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Massachusetts Liberal

Observations on politics, the media and life in Massachusetts and beyond from the left side of the road.

Sunday, September 21, 2008

Playing with dynamite

Well at least the second half of the headline on Carla Howell's op-ed on income tax repeal is correct.

The out-of-state financial backers who are contributing to the personal coffers of Howell and Michael Cloud have nothing personal at stake Question 1, the ballot proposal that would repeal the state income tax.

That's why Howell can be quite glib about the impact of the question would have on the quality of life:

A yes vote will force the Legislature to streamline and cut the waste out of the budget.

It will force the Legislature to get rid of the failed, flawed government programs that don't work - and often make things worse.

It will make the Legislature accountable to Massachusetts workers and taxpayers - instead of to government employees, lobbyists, and special interests who profit from high government spending.

No one will dispute there is waste and flawed programs and that accountability sometimes appear to be at a premium. Chop $12.5 billion, give everyone $3,700 and all will be rosy, Howell says.

Nowhere does she suggest where the waste, inefficiency and flaws reside. The implicit answer is that she will leave it up to that very same Legislature she labels as unaccountable.

'Scuse me? This make sense -- how?

Jay Fitzgerald over at Hub Blog points fingers at the Hack-Progressive Alliance as fueling the Chicken Little mentality about tax repeal questions. There is no disputing that public employee unions concerned about their members jobs are financing the No effort -- and liberals like me have been raising warning flags.

But I have never considered Mike Widmer of the business-financed Massachusetts Taxpayers Foundation to be a member of that alliance. And Widmer has some of the numbers that Howell glosses right over.
The income tax produces $12.5 billion, or 40 percent, of the approximately $30 billion state budget. What would be the result if it were eliminated? To put it in perspective, if you were to lay off all 67,000 state employees - e.g. correctional officers, highway engineers, college professors, judges, mental health counselors - you would save only $5 billion.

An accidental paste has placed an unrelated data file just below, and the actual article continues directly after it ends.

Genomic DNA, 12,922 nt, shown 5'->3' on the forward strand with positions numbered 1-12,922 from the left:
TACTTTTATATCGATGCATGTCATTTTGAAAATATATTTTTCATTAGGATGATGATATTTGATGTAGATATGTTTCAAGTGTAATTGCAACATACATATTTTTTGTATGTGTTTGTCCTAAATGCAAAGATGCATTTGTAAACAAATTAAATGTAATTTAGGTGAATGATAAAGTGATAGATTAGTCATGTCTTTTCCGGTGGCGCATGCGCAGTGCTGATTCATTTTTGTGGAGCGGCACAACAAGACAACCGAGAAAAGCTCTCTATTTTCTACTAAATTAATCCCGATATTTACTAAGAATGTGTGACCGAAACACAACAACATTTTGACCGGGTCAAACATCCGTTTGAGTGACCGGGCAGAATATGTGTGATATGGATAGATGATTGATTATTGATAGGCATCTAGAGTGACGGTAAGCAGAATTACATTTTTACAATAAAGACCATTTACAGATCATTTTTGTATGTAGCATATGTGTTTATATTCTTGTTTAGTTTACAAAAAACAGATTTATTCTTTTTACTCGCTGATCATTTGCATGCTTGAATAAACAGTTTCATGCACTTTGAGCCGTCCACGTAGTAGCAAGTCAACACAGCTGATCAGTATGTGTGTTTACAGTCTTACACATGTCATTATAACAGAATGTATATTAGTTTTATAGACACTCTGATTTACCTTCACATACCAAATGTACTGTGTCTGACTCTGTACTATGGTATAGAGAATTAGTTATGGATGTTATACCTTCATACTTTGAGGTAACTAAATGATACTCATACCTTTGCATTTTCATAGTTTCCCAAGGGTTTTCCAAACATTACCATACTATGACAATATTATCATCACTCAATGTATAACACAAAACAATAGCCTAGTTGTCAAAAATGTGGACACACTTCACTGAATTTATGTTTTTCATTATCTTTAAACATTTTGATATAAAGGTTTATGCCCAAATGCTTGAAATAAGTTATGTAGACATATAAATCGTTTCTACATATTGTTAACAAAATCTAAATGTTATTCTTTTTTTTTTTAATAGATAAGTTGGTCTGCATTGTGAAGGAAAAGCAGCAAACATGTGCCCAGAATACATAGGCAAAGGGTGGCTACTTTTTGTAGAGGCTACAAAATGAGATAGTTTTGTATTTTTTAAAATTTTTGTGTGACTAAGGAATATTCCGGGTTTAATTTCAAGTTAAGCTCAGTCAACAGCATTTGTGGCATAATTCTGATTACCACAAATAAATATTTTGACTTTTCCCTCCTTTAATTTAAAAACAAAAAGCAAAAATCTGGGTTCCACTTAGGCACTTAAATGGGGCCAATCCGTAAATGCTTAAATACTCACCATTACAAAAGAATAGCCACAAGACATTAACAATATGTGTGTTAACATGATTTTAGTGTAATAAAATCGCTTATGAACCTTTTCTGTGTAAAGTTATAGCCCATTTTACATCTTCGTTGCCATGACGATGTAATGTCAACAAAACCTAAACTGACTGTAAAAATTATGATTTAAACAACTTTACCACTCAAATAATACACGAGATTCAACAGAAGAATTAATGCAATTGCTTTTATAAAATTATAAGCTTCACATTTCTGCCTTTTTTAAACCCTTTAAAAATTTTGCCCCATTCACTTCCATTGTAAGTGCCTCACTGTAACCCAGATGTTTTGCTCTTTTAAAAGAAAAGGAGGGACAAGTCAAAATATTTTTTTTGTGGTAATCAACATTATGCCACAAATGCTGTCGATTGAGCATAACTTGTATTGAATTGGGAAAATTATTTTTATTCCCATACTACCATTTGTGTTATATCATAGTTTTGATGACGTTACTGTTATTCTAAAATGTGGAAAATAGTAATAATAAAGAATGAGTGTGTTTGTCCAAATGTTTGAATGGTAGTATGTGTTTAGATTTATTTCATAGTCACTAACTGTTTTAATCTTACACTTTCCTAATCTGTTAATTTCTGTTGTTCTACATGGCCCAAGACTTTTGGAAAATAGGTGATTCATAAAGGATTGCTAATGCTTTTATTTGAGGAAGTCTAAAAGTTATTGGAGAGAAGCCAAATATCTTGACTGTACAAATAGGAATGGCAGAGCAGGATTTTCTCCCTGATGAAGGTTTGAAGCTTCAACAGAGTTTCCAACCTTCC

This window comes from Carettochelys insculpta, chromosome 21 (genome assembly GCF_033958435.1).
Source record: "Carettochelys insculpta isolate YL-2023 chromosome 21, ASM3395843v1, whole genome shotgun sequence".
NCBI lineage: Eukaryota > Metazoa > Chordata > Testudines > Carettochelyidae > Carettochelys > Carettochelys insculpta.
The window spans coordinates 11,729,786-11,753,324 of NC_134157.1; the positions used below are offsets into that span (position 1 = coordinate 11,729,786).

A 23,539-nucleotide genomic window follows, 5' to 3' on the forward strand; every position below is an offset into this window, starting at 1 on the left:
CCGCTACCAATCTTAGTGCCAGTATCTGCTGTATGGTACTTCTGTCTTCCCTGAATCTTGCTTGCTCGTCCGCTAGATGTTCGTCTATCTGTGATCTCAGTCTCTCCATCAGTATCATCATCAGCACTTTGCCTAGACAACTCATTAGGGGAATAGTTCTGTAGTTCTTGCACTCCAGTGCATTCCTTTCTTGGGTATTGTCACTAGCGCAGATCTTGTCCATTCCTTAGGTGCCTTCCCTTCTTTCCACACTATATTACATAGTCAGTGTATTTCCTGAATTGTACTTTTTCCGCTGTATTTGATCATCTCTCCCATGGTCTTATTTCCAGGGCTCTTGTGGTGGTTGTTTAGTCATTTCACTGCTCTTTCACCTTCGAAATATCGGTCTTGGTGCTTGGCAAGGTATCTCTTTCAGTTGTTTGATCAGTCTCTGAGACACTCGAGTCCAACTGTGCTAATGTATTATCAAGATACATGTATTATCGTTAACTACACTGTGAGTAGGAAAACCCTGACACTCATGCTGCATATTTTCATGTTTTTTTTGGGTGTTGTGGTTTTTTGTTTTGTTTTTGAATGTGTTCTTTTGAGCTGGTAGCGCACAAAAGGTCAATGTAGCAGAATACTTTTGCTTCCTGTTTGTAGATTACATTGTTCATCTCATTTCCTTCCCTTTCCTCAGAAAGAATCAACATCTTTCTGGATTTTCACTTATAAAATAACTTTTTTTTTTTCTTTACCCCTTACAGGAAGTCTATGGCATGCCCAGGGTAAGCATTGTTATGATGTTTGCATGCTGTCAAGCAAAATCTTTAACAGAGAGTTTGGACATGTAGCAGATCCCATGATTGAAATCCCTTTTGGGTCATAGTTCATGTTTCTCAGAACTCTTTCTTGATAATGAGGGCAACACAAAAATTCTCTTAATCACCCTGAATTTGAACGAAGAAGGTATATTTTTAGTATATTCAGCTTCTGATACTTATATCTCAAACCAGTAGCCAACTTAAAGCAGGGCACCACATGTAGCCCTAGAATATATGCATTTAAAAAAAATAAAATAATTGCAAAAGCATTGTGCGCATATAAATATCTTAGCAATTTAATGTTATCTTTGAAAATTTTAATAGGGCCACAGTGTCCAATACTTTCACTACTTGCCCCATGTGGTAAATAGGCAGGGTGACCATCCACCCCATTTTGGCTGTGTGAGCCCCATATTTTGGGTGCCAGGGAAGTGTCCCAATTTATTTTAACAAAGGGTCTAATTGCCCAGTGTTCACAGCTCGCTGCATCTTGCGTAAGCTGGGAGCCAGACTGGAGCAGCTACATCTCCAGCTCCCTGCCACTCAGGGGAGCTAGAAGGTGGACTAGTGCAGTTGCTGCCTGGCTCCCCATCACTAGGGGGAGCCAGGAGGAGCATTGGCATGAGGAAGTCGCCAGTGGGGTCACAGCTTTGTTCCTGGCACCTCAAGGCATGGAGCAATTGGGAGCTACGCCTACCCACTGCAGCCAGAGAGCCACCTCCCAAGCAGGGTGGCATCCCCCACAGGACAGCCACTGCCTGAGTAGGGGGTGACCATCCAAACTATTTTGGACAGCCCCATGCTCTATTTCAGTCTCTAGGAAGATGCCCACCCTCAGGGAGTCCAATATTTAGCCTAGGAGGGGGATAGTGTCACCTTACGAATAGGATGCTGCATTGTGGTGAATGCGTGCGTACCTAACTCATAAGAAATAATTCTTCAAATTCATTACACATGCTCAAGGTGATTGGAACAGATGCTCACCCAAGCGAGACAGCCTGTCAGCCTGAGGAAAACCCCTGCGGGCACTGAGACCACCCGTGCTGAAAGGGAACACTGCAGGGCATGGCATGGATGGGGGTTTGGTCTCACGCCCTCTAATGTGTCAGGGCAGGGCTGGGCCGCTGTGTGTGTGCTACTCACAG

Massachusetts funds a lot of things we expect to be there and take for granted: public safety, education, support for the vulnerable whether they are poor, disabled or elderly. Local aid supplements the services provided by cities and towns and financed through the property tax. Says Widmer:
An upcoming analysis by the Massachusetts Taxpayers Foundation shows that if one were to preserve the 2008 level of spending for Medicaid, health reform, state aid to municipalities, and debt service, then one would have to eliminate every other program of state government - from prisons, courts, and State Police to funding for higher education and the elaborate network of services for the elderly, disabled, and others in need.
Eliminating the income tax would either bring an end to these services or a major rise in property taxes, and the levies on tobacco and alcohol. Heck, we'd start to resemble New Hampshire.

If you think Massachusetts doesn't deliver, I'd suggest moving up north. It's an easier way to vent your anger at the current state of things than to mess with the rest of us who like it here -- despite the obvious flaws.

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